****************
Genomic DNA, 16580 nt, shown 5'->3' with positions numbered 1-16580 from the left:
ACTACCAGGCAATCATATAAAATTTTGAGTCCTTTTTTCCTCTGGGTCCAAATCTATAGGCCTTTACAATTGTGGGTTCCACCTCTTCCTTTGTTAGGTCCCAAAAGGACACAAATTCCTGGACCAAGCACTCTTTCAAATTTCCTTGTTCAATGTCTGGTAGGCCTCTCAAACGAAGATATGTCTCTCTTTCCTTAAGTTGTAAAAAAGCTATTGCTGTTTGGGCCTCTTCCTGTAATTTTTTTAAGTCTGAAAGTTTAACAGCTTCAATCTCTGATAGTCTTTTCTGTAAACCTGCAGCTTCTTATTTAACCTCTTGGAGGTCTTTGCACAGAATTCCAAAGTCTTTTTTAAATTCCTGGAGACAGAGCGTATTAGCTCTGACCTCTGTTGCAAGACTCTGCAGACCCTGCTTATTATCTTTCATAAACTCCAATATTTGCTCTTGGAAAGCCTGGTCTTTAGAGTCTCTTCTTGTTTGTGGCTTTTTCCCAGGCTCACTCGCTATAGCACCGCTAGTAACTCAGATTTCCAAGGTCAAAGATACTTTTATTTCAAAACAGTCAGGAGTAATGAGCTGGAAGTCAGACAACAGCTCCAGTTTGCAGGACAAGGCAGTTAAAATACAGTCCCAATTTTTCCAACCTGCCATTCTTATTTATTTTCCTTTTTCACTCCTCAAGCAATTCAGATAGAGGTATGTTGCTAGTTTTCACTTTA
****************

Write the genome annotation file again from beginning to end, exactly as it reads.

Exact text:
Genomic DNA, 16580 nt, shown 5'->3' with positions numbered 1-16580 from the left:
ACTACCAGGCAATCATATAAAATTTTGAGTCCTTTTTTCCTCTGGGTCCAAATCTATAGGCCTTTACAATTGTGGGTTCCACCTCTTCCTTTGTTAGGTCCCAAAAGGACACAAATTCCTGGACCAAGCACTCTTTCAAATTTCCTTGTTCAATGTCTGGTAGGCCTCTCAAACGAAGATATGTCTCTCTTTCCTTAAGTTGTAAAAAAGCTATTGCTGTTTGGGCCTCTTCCTGTAATTTTTTTAAGTCTGAAAGTTTAACAGCTTCAATCTCTGATAGTCTTTTCTGTAAACCTGCAGCTTCTTATTTAACCTCTTGGAGGTCTTTGCACAGAATTCCAAAGTCTTTTTTAAATTCCTGGAGACAGAGCGTATTAGCTCTGACCTCTGTTGCAAGACTCTGCAGACCCTGCTTATTATCTTTCATAAACTCCAATATTTGCTCTTGGAAAGCCTGGTCTTTAGAGTCTCTTCTTGTTTGTGGCTTTTTCCCAGGCTCACTCGCTATAGCACCGCTAGTAACTCAGATTTCCAAGGTCAAAGATACTTTTATTTCAAAACAGTCAGGAGTAATGAGCTGGAAGTCAGACAACAGCTCCAGTTTGCAGGACAAGGCAGTTAAAATACAGTCCCAATTTTTCCAACCTGCCATTCTTATTTATTTTCCTTTTTCACTCCTCAAGCAATTCAGATAGAGGTATGTTGCTAGTTTTCACTTTA